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Birgit Nilsson
November 3, 2009 10:53 AM   Subscribe

A big, blunt woman with a wicked sense of humor, Ms. Nilsson brooked no interference from Wagner's powerful and eventful orchestra writing. When she sang Isolde or Brünnhilde, her voice pierced through and climbed above it.

It was not just the sheer size of her voice that overwhelmed recording studio microphones. It was the almost physical presence of her shimmering sound that made it so distinctive.
posted by Joe Beese (11 comments total) 5 users marked this as a favorite

 
teh original "fat lady" in the wellknown "it ain't over until the fat lady sings"
posted by infini at 11:09 AM on November 3, 2009


I am still as saddened by her death as I was the day I heard of it. Nilsson has probably as much to do with my love of Wagner as the music itself. Her voice was a dragon, and the woman herself was an elemental force.

I think I'm going to go put on my much better encoded version of that performance from Gotterdammerung linked to above, and wish for a singer of her power and endurance to come again very soon.
posted by strixus at 11:10 AM on November 3, 2009 [2 favorites]


Hojotoho!
posted by CheeseDigestsAll at 11:24 AM on November 3, 2009


It was all downhill after Red Sonja.
posted by euphorb at 12:37 PM on November 3, 2009 [1 favorite]


A force of nature indeed.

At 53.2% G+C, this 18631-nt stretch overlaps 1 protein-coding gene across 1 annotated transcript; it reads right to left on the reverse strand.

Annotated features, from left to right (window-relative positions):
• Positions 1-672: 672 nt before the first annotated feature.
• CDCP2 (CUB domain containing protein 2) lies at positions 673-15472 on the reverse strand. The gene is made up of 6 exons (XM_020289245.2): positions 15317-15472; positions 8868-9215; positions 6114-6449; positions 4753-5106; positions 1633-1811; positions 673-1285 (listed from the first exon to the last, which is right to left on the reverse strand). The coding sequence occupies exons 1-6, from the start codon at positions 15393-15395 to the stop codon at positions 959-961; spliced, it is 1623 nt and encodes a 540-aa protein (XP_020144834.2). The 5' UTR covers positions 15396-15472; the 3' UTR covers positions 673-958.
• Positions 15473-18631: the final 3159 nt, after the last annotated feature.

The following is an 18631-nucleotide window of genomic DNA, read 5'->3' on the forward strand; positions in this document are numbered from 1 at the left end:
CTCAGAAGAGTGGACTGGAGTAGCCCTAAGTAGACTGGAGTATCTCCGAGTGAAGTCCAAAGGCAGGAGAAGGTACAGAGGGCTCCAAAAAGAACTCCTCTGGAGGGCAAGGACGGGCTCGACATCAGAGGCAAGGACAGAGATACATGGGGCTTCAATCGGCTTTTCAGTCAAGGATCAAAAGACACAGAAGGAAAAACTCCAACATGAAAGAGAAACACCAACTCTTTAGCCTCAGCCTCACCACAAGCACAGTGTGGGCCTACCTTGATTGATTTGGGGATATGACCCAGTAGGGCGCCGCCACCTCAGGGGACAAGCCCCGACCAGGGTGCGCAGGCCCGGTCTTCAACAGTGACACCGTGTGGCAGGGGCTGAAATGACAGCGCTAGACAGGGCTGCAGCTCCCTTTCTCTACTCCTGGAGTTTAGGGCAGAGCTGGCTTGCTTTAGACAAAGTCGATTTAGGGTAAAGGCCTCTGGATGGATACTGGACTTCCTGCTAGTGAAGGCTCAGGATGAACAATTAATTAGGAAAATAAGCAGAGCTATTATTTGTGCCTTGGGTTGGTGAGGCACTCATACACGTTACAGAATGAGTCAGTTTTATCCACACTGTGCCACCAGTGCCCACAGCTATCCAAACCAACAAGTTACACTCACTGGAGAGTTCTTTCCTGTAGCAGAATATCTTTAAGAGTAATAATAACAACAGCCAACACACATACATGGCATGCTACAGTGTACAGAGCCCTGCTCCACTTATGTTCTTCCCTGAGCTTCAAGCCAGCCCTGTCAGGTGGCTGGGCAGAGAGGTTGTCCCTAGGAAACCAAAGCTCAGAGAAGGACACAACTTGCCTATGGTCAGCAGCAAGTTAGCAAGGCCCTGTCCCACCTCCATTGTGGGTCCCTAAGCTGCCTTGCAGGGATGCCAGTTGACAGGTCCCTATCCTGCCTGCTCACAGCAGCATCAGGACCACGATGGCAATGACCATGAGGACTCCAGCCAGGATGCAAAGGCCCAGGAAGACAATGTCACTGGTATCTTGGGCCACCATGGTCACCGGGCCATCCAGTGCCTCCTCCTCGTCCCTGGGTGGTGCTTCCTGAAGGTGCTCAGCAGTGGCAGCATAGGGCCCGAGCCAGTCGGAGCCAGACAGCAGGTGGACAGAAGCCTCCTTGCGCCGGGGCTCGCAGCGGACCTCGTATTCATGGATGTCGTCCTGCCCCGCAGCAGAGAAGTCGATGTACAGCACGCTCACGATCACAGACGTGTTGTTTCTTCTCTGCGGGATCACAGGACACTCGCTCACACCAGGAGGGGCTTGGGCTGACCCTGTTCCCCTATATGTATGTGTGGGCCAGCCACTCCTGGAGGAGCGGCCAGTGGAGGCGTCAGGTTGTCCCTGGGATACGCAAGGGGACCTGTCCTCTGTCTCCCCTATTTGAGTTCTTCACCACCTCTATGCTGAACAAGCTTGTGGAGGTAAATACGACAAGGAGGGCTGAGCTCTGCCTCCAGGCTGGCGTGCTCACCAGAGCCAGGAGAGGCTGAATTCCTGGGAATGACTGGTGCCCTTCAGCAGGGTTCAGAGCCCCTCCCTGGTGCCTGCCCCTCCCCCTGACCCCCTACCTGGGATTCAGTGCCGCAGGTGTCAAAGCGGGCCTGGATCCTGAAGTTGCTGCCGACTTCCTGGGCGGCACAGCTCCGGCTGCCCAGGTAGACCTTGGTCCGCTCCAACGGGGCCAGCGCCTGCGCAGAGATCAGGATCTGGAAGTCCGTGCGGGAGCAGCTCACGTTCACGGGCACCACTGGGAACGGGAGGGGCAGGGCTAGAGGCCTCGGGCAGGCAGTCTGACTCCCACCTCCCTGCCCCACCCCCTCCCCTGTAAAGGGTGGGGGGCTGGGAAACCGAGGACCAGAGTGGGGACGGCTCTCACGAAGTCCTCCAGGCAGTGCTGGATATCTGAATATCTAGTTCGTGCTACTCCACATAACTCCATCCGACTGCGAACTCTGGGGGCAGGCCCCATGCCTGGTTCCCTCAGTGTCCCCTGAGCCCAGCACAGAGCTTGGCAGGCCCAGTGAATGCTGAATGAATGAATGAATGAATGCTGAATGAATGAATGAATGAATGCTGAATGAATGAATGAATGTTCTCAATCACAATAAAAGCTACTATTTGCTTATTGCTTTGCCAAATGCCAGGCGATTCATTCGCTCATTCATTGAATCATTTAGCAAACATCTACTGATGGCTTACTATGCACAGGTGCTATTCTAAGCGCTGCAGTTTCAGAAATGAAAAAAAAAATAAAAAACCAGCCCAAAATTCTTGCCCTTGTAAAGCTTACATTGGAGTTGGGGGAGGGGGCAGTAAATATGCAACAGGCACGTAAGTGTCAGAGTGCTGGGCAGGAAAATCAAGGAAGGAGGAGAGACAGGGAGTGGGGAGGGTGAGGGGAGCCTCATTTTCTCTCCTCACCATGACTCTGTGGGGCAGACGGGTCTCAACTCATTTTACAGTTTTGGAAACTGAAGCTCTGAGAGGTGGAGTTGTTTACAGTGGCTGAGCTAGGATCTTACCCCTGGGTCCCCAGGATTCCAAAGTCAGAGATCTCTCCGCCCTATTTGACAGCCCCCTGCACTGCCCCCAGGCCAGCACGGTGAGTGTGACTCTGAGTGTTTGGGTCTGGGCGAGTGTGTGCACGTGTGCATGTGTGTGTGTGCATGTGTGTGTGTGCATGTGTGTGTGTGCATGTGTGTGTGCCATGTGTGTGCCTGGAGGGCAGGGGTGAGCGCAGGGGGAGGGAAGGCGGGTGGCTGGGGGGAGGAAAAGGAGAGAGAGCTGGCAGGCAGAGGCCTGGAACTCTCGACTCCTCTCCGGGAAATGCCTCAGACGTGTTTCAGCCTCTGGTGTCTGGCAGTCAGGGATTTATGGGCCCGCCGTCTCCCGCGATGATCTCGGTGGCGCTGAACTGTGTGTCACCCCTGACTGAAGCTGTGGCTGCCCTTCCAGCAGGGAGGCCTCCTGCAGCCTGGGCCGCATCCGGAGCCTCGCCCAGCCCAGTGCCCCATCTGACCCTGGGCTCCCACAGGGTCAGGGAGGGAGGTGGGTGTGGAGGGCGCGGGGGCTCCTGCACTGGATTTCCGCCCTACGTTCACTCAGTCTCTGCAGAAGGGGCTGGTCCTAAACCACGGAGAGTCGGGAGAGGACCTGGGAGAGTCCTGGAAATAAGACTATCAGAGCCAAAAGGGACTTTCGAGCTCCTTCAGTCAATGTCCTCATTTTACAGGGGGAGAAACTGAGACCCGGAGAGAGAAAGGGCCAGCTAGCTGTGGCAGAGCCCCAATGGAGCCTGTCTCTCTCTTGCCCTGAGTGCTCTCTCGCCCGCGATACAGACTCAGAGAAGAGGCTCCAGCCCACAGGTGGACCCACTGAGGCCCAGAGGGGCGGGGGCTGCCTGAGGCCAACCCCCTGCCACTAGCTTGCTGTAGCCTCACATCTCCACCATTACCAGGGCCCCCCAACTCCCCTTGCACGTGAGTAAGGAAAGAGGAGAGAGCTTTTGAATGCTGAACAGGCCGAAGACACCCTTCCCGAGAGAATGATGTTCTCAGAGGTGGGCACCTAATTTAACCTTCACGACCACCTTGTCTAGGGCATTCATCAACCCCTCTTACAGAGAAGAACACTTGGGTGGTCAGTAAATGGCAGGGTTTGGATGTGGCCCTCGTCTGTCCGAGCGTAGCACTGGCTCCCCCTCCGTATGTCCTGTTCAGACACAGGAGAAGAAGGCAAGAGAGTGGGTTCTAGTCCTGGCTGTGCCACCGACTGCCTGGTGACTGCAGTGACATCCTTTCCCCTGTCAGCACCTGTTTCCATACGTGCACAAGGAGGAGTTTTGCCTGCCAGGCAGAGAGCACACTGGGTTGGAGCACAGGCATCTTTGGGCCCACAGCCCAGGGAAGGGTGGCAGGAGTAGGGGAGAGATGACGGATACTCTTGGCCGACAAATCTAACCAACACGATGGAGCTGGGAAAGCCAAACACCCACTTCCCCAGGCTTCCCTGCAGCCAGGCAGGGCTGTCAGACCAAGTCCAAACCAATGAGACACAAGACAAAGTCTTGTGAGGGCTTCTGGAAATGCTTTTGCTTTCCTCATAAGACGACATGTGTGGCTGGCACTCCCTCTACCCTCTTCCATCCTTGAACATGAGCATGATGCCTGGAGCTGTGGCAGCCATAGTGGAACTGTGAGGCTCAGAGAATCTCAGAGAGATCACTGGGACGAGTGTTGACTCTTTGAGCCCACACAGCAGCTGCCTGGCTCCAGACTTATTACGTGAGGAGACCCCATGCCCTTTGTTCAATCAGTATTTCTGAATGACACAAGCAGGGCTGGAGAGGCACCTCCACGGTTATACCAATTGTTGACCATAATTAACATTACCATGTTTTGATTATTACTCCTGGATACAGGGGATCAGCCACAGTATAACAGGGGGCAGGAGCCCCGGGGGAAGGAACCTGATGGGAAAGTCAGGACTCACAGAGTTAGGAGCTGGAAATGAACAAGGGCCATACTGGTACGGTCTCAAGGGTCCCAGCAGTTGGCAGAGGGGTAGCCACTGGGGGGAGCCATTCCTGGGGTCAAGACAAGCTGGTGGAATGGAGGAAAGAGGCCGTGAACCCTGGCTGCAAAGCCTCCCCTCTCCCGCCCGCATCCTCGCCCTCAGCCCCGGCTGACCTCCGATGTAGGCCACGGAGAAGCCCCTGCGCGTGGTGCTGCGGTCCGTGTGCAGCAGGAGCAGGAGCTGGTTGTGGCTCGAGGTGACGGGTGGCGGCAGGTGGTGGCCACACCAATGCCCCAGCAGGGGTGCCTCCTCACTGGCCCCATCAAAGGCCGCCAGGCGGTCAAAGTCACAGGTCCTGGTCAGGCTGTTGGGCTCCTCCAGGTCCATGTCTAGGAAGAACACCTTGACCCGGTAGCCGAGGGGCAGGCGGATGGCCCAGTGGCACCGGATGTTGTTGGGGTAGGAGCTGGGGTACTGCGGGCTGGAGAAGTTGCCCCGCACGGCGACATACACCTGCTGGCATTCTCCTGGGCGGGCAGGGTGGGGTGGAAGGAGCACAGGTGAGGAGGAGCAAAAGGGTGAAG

posted by jokeefe at 1:13 PM on November 3, 2009


Ah, to be a soprano and have all my best one-liners recorded for posterity...
posted by nosila at 2:16 PM on November 3, 2009


Not to be confused with Brigitte Nielsen.

Because that's totally what I did.
posted by cestmoi15 at 2:36 PM on November 3, 2009


"teh original "fat lady" in the wellknown "it ain't over until the fat lady sings"
posted by infini at 11:09 AM

You never heard of Helen Traubel?
posted by Cranberry at 2:44 PM on November 3, 2009


Wonderful post. I will be searching out some of her recordings. I also enjoyed the Miss N., model-mauled-by-lion-turned-stalker story.
posted by tellurian at 4:22 PM on November 3, 2009


> "teh original "fat lady" in the wellknown "it ain't over until the fat lady sings"
> posted by infini at 11:09 AM
>
> You never heard of Helen Traubel?
> posted by Cranberry at 5:44 PM on November 3 [+] [!]

Or Frida Leider or Kirsten Flagstad or Lotte Lehman among the Wagnerian sopranos of the first rank; or, say, Rosa Sucher or Gertrud Bindernagel among the less well known. Actually the job of singing loud enough to be heard over a Wagner-sized orchestra long enough to get through a Wagner-length opera just calls for a figure of some heft. I doubt there's ever been sylphlike slip-of-a-thing soprano who could do it. I certainly can't think of any. (Though in fairness to Flagstad she was already very great when she was still young and pretty.)

And as the picture of Gotthelf Pistor in the Tarzan Siegfried outfit with Gertrude Bindernagel reminds us, the same is pretty much true for the guys. Lauritz Melchior, by consensus the greatest Wagnerian heldentenor ever, was in no danger of blowing away in a light breeze. (N.b. in that pic he's dressed as Othello, not anything Wagnerian.) And then there's Ludwig Schnorr von Carolsfeld, who was drafted to sing Tristan by Wagner himself.
posted by jfuller at 4:27 PM on November 3, 2009 [4 favorites]


As a boy Beese, my father explained to me that opera plots already required so much suspension of disbelief that ignoring the heft of the singers was a trivial addition to the burden.

In wondering whether Leonie Rysanek might have been an exception to the skinnies-can't-sing-Wagner rule, I did a Google image search. She seems sturdy enough here - which I link to as demonstration of Nilsson's famous quip that what a Wagnerian soprano most needs is a comfortable pair of shoes.
posted by Joe Beese at 7:01 AM on November 4, 2009


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